YOUR FEATURE PRESENTATION
Once upon a time there lived a director with big canvas visual ideas. He would stretch them across just about any surface and start painting. Serial killer craziness (The Cell), muscle queen mythology (The Immortals), and uncategorizable period fantasy (The Fall) were all fair game. Any topic would do including a comic spin on Snow White because why the hell not?
His name was Tarsem Singh or Tarsem or Tarsem Singh Dwandwar or Tarsem Dwandwar Singh because he could never settle on a signature. He would halfheartedly skim screenplays until inspiration struck. Once the spell was cast, he'd toss the script into the fire, chug absinthe, and speed dial Eiko Ishioka. He'd sketch until the last of the words had turned to ash and only his drawings remained*. The end.
*not his real process.
Whether you live happily ever after from watching his movies depends on what you go to the movies for.
MORE AFTER THE JUMP...
For instance, if you pronounce the words "style" with a sneer and "substance" with reverence in the same sentence you are not the target audience. But if you go to the movies for the images, you've already seen or should see his work - even the weaker efforts like Mirror Mirror.
The Evil Queen (Julia Roberts) introduces us to Mirror Mirror with a gorgeous zoetrope spin as the movie begins, reminding us that cinema is storytelling. She warns us that it's her story and not the young princess's but the images that follow in a glorious animated prologue tell us otherwise. The Evil Queen finds Snow White completely irritating and since Snow is played by Lily Collins who can blame her?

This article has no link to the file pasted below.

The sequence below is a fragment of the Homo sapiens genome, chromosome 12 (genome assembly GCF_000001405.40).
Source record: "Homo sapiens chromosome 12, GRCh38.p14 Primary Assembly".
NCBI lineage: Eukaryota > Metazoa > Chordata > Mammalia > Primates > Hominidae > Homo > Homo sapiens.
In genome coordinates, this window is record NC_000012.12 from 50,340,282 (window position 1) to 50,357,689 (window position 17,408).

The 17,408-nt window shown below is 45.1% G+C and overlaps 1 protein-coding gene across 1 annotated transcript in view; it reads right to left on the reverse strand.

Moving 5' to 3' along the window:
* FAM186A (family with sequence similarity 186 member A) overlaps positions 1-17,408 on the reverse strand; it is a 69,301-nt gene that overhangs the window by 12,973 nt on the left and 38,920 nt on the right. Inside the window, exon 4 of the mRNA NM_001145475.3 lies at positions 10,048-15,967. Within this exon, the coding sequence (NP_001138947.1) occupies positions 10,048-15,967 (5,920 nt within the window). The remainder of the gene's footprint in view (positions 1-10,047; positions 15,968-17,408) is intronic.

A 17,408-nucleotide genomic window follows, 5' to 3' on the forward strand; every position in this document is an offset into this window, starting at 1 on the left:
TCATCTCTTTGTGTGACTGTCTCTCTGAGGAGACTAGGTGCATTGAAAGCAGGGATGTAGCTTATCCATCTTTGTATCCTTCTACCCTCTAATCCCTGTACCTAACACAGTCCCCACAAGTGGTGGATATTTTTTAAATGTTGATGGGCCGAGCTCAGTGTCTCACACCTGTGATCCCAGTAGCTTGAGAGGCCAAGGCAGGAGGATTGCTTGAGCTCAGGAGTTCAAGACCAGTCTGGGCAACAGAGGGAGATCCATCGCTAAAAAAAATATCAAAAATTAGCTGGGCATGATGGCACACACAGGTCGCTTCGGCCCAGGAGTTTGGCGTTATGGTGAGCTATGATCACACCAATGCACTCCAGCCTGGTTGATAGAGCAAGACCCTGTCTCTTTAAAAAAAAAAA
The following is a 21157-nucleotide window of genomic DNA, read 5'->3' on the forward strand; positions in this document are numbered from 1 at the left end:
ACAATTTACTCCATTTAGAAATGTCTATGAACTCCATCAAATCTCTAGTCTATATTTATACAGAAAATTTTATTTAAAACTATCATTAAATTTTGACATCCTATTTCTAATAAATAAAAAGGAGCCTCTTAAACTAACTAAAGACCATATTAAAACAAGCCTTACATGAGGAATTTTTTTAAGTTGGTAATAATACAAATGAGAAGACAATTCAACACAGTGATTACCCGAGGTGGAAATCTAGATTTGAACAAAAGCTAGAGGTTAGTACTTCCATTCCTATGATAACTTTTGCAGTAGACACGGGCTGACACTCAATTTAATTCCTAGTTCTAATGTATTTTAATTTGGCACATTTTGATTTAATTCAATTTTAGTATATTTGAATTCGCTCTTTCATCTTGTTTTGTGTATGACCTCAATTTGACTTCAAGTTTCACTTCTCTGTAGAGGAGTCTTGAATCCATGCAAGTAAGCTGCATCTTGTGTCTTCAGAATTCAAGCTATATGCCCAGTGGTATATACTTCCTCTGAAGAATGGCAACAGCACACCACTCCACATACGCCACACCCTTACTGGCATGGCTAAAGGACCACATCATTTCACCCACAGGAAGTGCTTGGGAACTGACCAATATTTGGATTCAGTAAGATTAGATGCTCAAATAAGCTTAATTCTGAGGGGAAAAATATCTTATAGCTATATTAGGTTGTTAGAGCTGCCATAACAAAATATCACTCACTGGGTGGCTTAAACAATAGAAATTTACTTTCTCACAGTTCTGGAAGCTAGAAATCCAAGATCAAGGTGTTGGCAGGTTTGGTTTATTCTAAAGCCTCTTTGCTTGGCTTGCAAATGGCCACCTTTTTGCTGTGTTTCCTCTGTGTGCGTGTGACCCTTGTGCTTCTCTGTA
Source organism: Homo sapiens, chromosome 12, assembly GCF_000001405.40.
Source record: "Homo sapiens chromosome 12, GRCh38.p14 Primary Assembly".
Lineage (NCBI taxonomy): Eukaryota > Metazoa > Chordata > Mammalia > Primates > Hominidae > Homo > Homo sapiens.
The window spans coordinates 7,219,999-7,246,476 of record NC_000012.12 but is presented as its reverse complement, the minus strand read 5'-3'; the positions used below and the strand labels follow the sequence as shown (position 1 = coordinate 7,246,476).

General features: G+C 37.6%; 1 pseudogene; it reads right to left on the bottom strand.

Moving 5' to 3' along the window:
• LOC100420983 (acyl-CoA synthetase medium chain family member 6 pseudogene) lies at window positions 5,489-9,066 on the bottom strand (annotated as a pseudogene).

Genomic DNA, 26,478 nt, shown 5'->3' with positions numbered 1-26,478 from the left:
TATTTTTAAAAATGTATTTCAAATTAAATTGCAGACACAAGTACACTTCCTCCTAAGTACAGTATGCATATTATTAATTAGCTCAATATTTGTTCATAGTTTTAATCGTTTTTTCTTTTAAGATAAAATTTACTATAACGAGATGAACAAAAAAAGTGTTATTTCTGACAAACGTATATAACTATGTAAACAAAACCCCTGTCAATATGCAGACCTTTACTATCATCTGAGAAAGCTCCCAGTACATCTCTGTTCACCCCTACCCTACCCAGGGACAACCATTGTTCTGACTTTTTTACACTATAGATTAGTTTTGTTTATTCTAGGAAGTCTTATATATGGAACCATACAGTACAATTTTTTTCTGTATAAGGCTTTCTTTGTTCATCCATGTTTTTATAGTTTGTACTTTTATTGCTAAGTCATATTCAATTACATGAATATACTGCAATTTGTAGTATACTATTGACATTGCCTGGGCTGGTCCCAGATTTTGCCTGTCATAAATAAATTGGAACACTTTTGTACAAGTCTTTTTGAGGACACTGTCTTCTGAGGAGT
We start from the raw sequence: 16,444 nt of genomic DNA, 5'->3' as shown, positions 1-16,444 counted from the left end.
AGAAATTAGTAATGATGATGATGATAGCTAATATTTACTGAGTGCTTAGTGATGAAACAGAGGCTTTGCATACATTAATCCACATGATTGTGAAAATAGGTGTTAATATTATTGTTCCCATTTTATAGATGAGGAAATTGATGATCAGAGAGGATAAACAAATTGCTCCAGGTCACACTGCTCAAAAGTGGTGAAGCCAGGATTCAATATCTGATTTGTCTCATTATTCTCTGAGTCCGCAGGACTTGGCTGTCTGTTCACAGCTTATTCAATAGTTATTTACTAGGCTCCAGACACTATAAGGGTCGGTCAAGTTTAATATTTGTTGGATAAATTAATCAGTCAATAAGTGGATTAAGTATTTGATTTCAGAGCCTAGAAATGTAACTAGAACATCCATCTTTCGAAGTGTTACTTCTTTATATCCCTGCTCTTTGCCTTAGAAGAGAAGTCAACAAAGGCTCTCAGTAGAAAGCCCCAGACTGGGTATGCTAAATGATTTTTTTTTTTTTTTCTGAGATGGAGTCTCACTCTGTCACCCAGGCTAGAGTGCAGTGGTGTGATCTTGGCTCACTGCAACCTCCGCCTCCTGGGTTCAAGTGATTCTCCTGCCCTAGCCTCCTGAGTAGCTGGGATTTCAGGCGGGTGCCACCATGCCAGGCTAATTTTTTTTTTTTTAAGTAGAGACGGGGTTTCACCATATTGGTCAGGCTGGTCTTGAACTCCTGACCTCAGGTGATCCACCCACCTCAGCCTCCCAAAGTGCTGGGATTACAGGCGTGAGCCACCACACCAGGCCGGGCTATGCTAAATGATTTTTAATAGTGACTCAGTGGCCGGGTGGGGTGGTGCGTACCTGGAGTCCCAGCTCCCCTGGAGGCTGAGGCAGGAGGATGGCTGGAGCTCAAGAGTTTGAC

The comedy here is hit or miss with some of the anachronisms landing with a thud. At once point Prince Charming tells Snow he has to save her because the Prince saving the Princess has been 'focus group tested and audiences like it.' [Groan]. This modern winking wouldn't be a hindrance in a movie that wasn't so visually insane but here it's distracting. The prince and his valet really shouldn't be making jokes about how strange their outfits are. They are strange -- Julia is so immobile in hers that 75% of her performance is hand gesturing -- but it breaks the absurd spell.
Speaking of spells, the Prince is torn between the Queen and Snow White. He loves the young princess at first sight but the Queen has cast a love spell on him to win his heart. He's played by Armie Hammer and often shirtless, so you can't blame her. The love spell is good stupid fun both in the casting and the breaking. Mirror Mirror often comes up with clever reflections of the familiar tale rather than telling it straight but it undermines its own wit constantly by pointing out the revisionism in the bad "jokes" or dialogue. (If I ever watch it again, I'll turn the sound off.) The Queen sees herself in the magic mirror which is a nice twist on the typical portrayals but it's a slightly altered version of herself. The movie is like that, too -just a little bit off though it's trying hard to be "on": Everything cheap-looking is thisclose to looking rich; everything beautiful is teetering towards hideously gaudy.